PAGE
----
Although a majority of the Supreme Court upheld the Affordable Care Act yesterday under the Tax and Spending Clause, five justices - Justice Roberts in obiter dictum and four other justices in dissent - expressed their opinion that the enforcement mechanism of individual mandate of the Affordable Care Act was unconstitutional under the Commerce Clause and the Necessary and Proper Clause. In contrast, had Congress simply expanded Medicare to cover everybody it would have been perfectly constitutional under the Spending Clause. Think for a moment about what that means.
The Patient Protection and Affordable Care Act was modeled after similar legislation in Massachusetts. That state law in turn was modeled after legislation proposed by leading members of the Republican Party, the conservative think tank Heritage Foundation, and the health insurance industry trade group AHIP. The Affordable Care Act constitutes an attempt to bring health care costs under control by making the market for health care more efficient. It represents a free market solution for achieving universal health care.
Of course, a completely laissez faire approach to health care would not even attempt to achieve the goal of universal health care. We could abolish collective health insurance altogether and watch most people die for lack of affordable treatment. How many of us could afford open heart surgery? ($100,000). How may of us could afford a few days in the ICU? ($2,500 per day) Who could afford the true cost of medication, once the research and development costs are taken into account? (On the average, over $1 billion for major medication). These costs are manageable only if we have health insurance.
But the market for health care is inefficient because healthy people would normally choose to opt out of purchasing health insurance - or, to look at it from the perspective of the seller, the market is inefficient because health insurance companies want to insure healthy people, not sick people. People who are not covered by insurance not only forego major medical expenses, they also forego routine check-ups and preventive care. The population as a whole gets sicker and less productive while at the same time health care expenditures expand because medical conditions which might have been treated efficiently (hypertension, diabetes, asthma) instead manifest themselves at the emergency room and are treated surgically. The result is a higher level of disability and a higher rate of mortality. This is why the United States is ranked 40th in the world for health care, despite our miracle drugs, outstanding medical centers, and dedicated cadre of highly-trained health care professionals.
The individual mandate potentially solves all of these problems. All persons, including healthy people, purchase insurance to cover the nation's medical costs, thus bringing down the average cost of health insurance. As the population receives treatment to control chronic conditions, our people become healthier, reducing the demand for medical care and again lowering costs. The workforce becomes healthier, leading to increased productivity, which makes us not only happier but makes it easier to afford health care.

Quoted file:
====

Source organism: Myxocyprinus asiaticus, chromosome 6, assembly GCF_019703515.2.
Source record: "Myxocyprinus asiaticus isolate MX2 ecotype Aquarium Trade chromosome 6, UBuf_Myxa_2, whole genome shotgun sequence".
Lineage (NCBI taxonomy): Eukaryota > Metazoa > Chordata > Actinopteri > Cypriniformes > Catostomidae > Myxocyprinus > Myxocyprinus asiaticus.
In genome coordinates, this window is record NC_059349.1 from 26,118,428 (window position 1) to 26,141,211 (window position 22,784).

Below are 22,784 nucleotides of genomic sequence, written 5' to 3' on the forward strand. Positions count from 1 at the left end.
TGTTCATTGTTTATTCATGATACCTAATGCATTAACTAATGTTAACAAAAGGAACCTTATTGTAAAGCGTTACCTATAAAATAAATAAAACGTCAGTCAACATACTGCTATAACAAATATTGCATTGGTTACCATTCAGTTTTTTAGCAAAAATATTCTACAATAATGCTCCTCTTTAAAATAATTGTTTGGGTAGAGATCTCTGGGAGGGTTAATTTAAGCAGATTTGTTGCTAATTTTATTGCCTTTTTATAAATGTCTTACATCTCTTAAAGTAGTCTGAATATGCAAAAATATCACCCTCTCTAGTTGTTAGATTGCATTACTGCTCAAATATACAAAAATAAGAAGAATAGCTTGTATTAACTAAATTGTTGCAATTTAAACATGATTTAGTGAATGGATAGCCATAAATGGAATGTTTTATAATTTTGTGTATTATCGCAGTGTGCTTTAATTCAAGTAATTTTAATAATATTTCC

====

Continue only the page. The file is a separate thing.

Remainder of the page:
That, anyway, is the economic theory behind the Affordable Care Act. It is a market-based solution involving private insurance providers, private physicians, and privately-owned clinics and hospitals. The only role of government is to mandate health insurance coverage (as it does auto insurance or malpractice insurance) and to subsidize the cost of health insurance for the lower half of the economic stratum.
This could potentially serve as a model for solving myriad problems in society. Instead of a command and control regulatory system or government-run benefits programs we could institute market-based reforms to address all manner of challenges that we as a society face. We have to educate our children, retrain our workforce, clean up the environment, stop global warming, protect endangered species, promote clean energy, stimulate the economy, create a rational system of old-age pensions and long-term care .... Are there not market-based solutions to these problems?
Conservatives applaud the opinion expressed by five members of the Supreme Court that Congress lacks the authority under the Commerce Clause to require individuals to participate in economic activity that spreads the risk and promotes the public welfare. I believe that this view is contrary to their core beliefs. The politics of the moment have blinded them to embracing a conservative approach to solving social problems. For nearly two decades the individual mandate constituted the conservative solution to the problem of universal health care. Now, thanks to the dictum emanating from five conservative justices, those solutions would be unconstitutional.
Is that true to conservative principles?
Wilson Huhn teaches Constitutional Law at The University of Akron School of Law.